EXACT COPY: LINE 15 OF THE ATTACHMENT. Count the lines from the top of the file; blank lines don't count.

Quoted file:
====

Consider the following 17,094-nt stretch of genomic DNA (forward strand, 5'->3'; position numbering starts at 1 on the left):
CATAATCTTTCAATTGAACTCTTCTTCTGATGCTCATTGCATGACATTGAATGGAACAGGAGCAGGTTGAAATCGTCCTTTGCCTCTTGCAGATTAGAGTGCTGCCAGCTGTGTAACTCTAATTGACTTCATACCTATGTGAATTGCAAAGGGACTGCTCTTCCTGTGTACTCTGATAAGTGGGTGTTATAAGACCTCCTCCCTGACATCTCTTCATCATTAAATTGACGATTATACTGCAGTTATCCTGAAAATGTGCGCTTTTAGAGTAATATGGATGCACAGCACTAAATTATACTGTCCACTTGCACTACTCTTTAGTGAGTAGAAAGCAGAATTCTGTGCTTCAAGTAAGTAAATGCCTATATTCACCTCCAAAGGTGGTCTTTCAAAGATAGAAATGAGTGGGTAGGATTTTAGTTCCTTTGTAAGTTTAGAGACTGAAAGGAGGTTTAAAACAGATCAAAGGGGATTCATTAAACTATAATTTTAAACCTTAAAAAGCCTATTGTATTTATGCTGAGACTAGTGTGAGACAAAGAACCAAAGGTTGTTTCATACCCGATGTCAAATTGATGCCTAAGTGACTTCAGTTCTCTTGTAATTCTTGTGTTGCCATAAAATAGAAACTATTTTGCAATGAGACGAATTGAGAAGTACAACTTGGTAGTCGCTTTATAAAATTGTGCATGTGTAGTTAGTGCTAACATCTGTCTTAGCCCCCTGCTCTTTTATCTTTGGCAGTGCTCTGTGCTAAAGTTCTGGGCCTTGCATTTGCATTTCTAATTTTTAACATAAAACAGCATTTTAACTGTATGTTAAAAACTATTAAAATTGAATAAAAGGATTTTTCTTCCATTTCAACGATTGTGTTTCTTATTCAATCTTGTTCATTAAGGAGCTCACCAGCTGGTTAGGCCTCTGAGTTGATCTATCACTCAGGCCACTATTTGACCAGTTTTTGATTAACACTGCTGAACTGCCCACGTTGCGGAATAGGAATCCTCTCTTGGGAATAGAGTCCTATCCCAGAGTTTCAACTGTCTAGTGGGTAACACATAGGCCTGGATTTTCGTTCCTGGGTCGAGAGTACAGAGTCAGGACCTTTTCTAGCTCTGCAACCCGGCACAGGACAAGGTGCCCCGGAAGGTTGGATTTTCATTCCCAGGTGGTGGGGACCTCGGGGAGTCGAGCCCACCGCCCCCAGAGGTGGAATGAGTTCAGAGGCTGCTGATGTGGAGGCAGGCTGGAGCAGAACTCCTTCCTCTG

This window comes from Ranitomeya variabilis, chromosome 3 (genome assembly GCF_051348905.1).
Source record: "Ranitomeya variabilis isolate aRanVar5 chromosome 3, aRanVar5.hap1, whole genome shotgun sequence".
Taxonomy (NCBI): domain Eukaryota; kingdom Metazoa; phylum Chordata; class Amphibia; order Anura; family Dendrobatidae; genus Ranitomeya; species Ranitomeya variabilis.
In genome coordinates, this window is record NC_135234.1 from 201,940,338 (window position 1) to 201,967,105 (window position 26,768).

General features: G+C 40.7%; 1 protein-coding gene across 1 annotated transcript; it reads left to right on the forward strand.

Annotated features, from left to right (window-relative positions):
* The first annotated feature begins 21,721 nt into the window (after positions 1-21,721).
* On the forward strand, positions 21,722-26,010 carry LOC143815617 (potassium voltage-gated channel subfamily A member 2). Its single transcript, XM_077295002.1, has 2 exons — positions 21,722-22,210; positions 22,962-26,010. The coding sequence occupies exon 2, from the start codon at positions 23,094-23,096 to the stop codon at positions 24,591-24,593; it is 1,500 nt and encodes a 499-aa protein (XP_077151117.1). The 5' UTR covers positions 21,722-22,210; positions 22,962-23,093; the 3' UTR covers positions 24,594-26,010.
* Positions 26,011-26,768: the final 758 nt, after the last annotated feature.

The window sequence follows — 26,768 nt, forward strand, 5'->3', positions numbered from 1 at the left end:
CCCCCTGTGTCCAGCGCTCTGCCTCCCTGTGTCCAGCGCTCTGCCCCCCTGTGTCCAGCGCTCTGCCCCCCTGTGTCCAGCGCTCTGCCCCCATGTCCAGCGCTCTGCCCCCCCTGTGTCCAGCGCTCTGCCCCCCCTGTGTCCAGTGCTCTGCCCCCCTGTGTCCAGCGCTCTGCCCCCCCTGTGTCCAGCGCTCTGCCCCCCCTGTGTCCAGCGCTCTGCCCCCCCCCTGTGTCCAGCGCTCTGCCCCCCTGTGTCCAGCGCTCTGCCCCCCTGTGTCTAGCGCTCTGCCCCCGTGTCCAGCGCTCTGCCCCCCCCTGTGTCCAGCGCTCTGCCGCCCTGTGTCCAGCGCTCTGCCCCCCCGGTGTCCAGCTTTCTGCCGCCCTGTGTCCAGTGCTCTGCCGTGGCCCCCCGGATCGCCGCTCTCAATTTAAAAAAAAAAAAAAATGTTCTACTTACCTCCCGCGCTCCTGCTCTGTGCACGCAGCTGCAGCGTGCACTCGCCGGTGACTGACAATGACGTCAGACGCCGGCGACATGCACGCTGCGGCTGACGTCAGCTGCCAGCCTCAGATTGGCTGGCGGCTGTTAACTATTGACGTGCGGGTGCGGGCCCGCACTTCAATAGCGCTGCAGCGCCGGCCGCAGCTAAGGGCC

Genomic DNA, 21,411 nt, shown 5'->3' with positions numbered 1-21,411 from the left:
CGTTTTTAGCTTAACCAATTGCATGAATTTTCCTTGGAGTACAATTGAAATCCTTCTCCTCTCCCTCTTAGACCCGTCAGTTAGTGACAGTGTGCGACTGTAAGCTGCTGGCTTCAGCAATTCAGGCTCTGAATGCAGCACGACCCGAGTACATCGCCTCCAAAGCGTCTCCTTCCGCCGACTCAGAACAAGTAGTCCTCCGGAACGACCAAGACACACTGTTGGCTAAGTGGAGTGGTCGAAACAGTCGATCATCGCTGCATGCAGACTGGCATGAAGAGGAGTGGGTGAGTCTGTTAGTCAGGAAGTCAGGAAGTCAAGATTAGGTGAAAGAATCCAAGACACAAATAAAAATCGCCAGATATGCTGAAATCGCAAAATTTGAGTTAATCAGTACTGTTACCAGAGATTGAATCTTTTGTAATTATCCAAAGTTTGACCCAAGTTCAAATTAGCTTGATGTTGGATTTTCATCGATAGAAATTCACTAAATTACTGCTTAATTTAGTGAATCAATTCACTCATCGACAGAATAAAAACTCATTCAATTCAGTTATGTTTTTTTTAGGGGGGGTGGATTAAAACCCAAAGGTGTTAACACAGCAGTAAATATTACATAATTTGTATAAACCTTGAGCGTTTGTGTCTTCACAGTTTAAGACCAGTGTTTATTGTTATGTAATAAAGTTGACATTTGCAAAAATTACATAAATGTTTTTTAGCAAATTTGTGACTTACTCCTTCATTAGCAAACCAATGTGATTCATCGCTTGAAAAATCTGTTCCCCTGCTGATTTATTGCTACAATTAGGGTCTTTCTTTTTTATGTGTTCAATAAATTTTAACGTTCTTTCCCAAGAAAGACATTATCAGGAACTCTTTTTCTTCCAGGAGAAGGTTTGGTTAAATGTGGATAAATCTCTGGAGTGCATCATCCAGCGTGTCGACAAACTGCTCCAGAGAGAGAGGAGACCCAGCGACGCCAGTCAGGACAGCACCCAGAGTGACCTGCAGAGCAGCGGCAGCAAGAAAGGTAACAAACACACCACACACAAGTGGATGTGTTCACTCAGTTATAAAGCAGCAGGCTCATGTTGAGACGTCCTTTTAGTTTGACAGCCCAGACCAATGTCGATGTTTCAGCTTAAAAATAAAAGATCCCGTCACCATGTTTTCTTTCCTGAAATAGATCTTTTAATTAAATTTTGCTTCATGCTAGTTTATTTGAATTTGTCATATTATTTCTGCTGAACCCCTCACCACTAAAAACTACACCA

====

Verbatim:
CGTTTTTAGCTTAACCAATTGCATGAATTTTCCTTGGAGTACAATTGAAATCCTTCTCCTCTCCCTCTTAGACCCGTCAGTTAGTGACAGTGTGCGACTGTAAGCTGCTGGCTTCAGCAATTCAGGCTCTGAATGCAGCACGACCCGAGTACATCGCCTCCAAAGCGTCTCCTTCCGCCGACTCAGAACAAGTAGTCCTCCGGAACGACCAAGACACACTGTTGGCTAAGTGGAGTGGTCGAAACAGTCGATCATCGCTGCATGCAGACTGGCATGAAGAGGAGTGGGTGAGTCTGTTAGTCAGGAAGTCAGGAAGTCAAGATTAGGTGAAAGAATCCAAGACACAAATAAAAATCGCCAGATATGCTGAAATCGCAAAATTTGAGTTAATCAGTACTGTTACCAGAGATTGAATCTTTTGTAATTATCCAAAGTTTGACCCAAGTTCAAATTAGCTTGATGTTGGATTTTCATCGATAGAAATTCACTAAATTACTGCTTAATTTAGTGAATCAATTCACTCATCGACAGAATAAAAACTCATTCAATTCAGTTATGTTTTTTTTAGGGGGGGTGGATTAAAACCCAAAGGTGTTAACACAGCAGTAAATATTACATAATTTGTATAAACCTTGAGCGTTTGTGTCTTCACAGTTTAAGACCAGTGTTTATTGTTATGTAATAAAGTTGACATTTGCAAAAATTACATAAATGTTTTTTAGCAAATTTGTGACTTACTCCTTCATTAGCAAACCAATGTGATTCATCGCTTGAAAAATCTGTTCCCCTGCTGATTTATTGCTACAATTAGGGTCTTTCTTTTTTATGTGTTCAATAAATTTTAACGTTCTTTCCCAAGAAAGACATTATCAGGAACTCTTTTTCTTCCAGGAGAAGGTTTGGTTAAATGTGGATAAATCTCTGGAGTGCATCATCCAGCGTGTCGACAAACTGCTCCAGAGAGAGAGGAGACCCAGCGACGCCAGTCAGGACAGCACCCAGAGTGACCTGCAGAGCAGCGGCAGCAAGAAAGGTAACAAACACACCACACACAAGTGGATGTGTTCACTCAGTTATAAAGCAGCAGGCTCATGTTGAGACGTCCTTTTAGTTTGACAGCCCAGACCAATGTCGATGTTTCAGCTTAAAAATAAAAGATCCCGTCACCATGTTTTCTTTCCTGAAATAGATCTTTTAATTAAATTTTGCTTCATGCTAGTTTATTTGAATTTGTCATATTATTTCTGCTGAACCCCTCACCACTAAAAACTACACCA